Mapping of areas classified as environmentally suitable for CO2 capture and storage as class IV in China’s prefecture-level regions. Four categories of suitability for CO2 geological storage include I and II, III and IV with increasing suitability. The map in this figure were generated by software ArcGIS 9.2 (http://www.esri.com/arcgis/about-arcgis) based on our own data. The China spatial boundary GIS data is from the National Geomatics Center of China (affiliated with National Administration of Surveying, Mapping and Geoinformation of China), which provides the basic GIS data for China.

Figure 6
Figure 6

Environmental suitability of the Yanchang CO2 Capture, Utilization and Storage project. Four categories of suitability for CO2 storage include I and II, III and IV with increasing suitability. (A) Environmental suitability results of China; (B): Enlarged area in (A) of Yanchang site; (C): Remote sensing images of Yanchang site; (D): Scene photo of Yanchang site. The map in this figure were generated by software ArcGIS 9.2 (http://www.esri.com/arcgis/about-arcgis) based on our own data. The China spatial boundary GIS data is from the National Geomatics Center of China (affiliated with National Administration of Surveying, Mapping and Geoinformation of China), which provides the basic GIS data for China. The satellite map in Fig. 10C was obtained from a commercial source image bought under a contract from the Institute of Remote Sensing and Digital Earth, Chinese Academy of Sciences.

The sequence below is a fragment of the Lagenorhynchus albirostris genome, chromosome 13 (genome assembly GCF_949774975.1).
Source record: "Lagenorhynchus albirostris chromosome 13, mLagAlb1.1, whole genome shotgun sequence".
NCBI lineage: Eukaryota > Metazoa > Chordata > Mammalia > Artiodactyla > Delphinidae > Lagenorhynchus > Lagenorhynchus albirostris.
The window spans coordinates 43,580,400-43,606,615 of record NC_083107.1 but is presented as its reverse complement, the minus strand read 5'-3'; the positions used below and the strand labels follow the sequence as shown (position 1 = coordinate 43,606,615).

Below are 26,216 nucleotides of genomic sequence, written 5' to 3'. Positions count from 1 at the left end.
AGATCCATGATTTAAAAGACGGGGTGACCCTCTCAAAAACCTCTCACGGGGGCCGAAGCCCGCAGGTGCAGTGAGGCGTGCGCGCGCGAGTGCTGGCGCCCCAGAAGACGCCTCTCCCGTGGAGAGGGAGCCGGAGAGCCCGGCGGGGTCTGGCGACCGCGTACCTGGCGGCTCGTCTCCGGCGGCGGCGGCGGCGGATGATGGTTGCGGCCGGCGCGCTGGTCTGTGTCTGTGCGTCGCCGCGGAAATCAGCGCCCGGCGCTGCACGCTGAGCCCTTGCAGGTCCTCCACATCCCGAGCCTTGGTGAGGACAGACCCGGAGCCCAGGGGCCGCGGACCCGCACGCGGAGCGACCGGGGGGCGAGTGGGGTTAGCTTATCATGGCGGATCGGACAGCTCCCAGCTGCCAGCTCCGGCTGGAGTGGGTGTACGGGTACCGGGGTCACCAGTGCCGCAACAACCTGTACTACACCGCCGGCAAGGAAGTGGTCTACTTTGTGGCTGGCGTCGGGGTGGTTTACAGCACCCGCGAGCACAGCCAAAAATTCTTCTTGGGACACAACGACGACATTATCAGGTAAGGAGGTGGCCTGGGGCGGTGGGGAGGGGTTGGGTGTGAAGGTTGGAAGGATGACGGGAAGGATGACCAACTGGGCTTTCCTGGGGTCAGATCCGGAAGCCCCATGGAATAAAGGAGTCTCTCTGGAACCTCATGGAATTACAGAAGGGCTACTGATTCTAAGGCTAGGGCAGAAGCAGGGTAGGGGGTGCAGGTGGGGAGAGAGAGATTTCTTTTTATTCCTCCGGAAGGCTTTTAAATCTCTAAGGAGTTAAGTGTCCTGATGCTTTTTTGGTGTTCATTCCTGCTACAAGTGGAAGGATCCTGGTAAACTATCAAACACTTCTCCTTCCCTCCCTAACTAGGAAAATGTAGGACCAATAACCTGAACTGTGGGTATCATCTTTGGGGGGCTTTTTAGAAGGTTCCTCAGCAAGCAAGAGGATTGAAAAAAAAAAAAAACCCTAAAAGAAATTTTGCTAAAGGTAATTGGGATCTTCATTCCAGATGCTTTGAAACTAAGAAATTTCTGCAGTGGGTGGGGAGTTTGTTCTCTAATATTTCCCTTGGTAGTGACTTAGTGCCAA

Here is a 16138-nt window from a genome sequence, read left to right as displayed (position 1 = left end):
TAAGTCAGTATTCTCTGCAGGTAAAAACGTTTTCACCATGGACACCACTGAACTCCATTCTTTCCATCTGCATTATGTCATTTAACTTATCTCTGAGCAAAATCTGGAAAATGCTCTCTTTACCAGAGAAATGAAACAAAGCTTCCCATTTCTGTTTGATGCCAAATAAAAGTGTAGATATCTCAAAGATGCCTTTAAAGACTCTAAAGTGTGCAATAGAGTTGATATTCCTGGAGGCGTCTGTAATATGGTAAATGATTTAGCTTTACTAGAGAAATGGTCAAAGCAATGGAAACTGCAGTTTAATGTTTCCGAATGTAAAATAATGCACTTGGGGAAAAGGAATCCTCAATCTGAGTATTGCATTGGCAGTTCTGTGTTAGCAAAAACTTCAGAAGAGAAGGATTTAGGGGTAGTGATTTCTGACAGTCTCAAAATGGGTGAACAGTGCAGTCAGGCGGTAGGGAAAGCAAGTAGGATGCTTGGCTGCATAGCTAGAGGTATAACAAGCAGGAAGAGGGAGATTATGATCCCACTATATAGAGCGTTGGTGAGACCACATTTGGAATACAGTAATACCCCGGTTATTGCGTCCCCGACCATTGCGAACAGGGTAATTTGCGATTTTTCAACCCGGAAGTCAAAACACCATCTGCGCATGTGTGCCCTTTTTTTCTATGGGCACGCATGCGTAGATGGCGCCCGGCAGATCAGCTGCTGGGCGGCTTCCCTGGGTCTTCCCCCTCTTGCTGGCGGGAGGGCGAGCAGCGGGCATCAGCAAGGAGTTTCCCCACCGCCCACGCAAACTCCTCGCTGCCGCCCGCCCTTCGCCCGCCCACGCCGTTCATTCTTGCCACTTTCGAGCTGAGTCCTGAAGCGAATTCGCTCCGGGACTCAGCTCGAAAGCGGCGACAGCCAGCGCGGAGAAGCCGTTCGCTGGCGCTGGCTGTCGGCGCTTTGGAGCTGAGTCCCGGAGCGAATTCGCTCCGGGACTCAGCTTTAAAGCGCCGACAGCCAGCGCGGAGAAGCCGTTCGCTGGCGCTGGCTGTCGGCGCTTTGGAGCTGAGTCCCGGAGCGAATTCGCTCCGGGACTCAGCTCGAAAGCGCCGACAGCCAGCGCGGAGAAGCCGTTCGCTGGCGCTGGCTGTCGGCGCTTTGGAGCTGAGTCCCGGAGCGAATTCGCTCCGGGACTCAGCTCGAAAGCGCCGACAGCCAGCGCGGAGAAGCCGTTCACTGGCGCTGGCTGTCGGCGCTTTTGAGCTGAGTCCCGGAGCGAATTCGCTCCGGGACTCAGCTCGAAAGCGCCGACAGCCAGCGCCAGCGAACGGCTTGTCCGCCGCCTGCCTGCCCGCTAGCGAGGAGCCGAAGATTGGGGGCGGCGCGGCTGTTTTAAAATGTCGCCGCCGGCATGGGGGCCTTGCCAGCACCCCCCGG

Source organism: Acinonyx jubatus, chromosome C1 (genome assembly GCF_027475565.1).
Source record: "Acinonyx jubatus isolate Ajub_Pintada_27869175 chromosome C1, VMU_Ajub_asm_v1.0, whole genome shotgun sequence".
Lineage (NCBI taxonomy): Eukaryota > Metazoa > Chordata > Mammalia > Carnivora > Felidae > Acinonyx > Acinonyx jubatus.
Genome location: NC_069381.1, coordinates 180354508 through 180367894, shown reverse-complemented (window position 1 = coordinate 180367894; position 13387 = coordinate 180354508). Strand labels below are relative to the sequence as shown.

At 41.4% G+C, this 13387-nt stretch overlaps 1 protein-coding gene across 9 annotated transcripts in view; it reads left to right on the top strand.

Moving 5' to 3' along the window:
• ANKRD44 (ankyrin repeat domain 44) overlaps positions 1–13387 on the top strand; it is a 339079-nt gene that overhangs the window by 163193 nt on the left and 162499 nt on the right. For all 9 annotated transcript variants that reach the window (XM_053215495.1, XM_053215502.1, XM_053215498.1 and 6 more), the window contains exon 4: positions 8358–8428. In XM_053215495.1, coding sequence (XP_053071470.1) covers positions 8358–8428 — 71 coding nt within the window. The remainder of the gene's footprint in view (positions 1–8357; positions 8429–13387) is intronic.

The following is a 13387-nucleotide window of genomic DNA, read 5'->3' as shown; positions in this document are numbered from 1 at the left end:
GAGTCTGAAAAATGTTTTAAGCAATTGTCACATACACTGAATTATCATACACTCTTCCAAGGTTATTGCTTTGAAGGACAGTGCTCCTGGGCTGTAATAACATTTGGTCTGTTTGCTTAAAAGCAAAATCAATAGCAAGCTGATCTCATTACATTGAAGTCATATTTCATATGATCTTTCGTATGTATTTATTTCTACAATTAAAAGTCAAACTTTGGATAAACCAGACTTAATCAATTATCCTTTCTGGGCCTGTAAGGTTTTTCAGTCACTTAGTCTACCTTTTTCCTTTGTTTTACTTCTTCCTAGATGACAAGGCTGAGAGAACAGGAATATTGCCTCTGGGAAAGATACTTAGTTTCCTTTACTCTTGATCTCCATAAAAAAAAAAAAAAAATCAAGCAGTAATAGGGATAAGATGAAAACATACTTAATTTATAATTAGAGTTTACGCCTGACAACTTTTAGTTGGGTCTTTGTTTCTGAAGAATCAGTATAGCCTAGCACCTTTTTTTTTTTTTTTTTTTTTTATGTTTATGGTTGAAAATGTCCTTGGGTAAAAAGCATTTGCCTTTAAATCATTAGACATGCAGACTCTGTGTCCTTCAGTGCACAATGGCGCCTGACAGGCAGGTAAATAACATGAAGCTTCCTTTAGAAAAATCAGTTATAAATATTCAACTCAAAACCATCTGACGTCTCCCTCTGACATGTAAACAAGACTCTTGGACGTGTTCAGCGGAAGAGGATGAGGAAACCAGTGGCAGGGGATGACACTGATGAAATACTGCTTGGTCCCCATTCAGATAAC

Data

The basic data required for the model employed in this paper included two parts: suitability evaluation results of CO2 geological storage in sedimentary basins and basic data related to optimal site selection based on environmental issues in China (Table 3 and Fig. 3). Sedimentary basins are considered as suitable sites for CO2 geological storage for the stable structure with the large capacity and well injectivety. Some pilot projects have been constructed and operated in the sedimentary basins, such as Shenhua CCS project in Ordos basin. Additionally, lots of oil and gas fields distrusted in basins provide potential sites for CO2-EOR, CO2-EGS, or CO2 storage in depleted oil or gas fields. For example, the Songliao basin has been proved to have large storage capacity in deep saline aquifers with good reservoir-caprock properties76, moreover, several CO2-EOR experiments have been carried out in the basin since the 1960, and the theoretical storage capacity of CO2 in the oilfields of the Basin is large to 2.36 × 109t77.